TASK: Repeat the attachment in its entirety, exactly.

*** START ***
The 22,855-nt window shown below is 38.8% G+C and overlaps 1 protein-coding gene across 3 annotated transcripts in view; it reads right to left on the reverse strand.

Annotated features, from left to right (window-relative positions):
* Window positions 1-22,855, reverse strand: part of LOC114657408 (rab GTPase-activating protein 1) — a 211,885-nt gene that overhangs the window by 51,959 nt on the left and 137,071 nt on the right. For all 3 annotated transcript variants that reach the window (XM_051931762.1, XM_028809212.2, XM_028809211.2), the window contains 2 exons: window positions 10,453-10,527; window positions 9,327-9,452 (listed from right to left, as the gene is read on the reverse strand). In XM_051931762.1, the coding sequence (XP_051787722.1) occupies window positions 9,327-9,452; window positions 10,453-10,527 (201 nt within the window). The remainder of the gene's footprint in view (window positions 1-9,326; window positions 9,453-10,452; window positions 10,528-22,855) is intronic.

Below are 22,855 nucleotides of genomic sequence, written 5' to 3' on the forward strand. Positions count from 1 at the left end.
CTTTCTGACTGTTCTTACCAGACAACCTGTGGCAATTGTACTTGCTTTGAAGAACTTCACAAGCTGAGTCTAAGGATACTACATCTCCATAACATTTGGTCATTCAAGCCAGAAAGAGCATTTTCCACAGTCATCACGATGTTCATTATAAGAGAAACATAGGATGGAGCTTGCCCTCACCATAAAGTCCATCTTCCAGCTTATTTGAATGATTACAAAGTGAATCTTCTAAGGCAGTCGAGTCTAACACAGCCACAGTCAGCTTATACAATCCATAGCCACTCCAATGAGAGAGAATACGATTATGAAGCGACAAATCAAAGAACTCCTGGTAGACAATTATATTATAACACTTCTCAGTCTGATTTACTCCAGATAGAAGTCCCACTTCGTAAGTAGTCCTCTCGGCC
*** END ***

The 22,855-nt window shown below is 38.8% G+C and overlaps 1 protein-coding gene across 3 annotated transcripts in view; it reads right to left on the reverse strand.

Annotated features, from left to right (window-relative positions):
* Window positions 1-22,855, reverse strand: part of LOC114657408 (rab GTPase-activating protein 1) — a 211,885-nt gene that overhangs the window by 51,959 nt on the left and 137,071 nt on the right. For all 3 annotated transcript variants that reach the window (XM_051931762.1, XM_028809212.2, XM_028809211.2), the window contains 2 exons: window positions 10,453-10,527; window positions 9,327-9,452 (listed from right to left, as the gene is read on the reverse strand). In XM_051931762.1, the coding sequence (XP_051787722.1) occupies window positions 9,327-9,452; window positions 10,453-10,527 (201 nt within the window). The remainder of the gene's footprint in view (window positions 1-9,326; window positions 9,453-10,452; window positions 10,528-22,855) is intronic.

Below are 22,855 nucleotides of genomic sequence, written 5' to 3' on the forward strand. Positions count from 1 at the left end.
CTTTCTGACTGTTCTTACCAGACAACCTGTGGCAATTGTACTTGCTTTGAAGAACTTCACAAGCTGAGTCTAAGGATACTACATCTCCATAACATTTGGTCATTCAAGCCAGAAAGAGCATTTTCCACAGTCATCACGATGTTCATTATAAGAGAAACATAGGATGGAGCTTGCCCTCACCATAAAGTCCATCTTCCAGCTTATTTGAATGATTACAAAGTGAATCTTCTAAGGCAGTCGAGTCTAACACAGCCACAGTCAGCTTATACAATCCATAGCCACTCCAATGAGAGAGAATACGATTATGAAGCGACAAATCAAAGAACTCCTGGTAGACAATTATATTATAACACTTCTCAGTCTGATTTACTCCAGATAGAAGTCCCACTTCGTAAGTAGTCCTCTCGGCC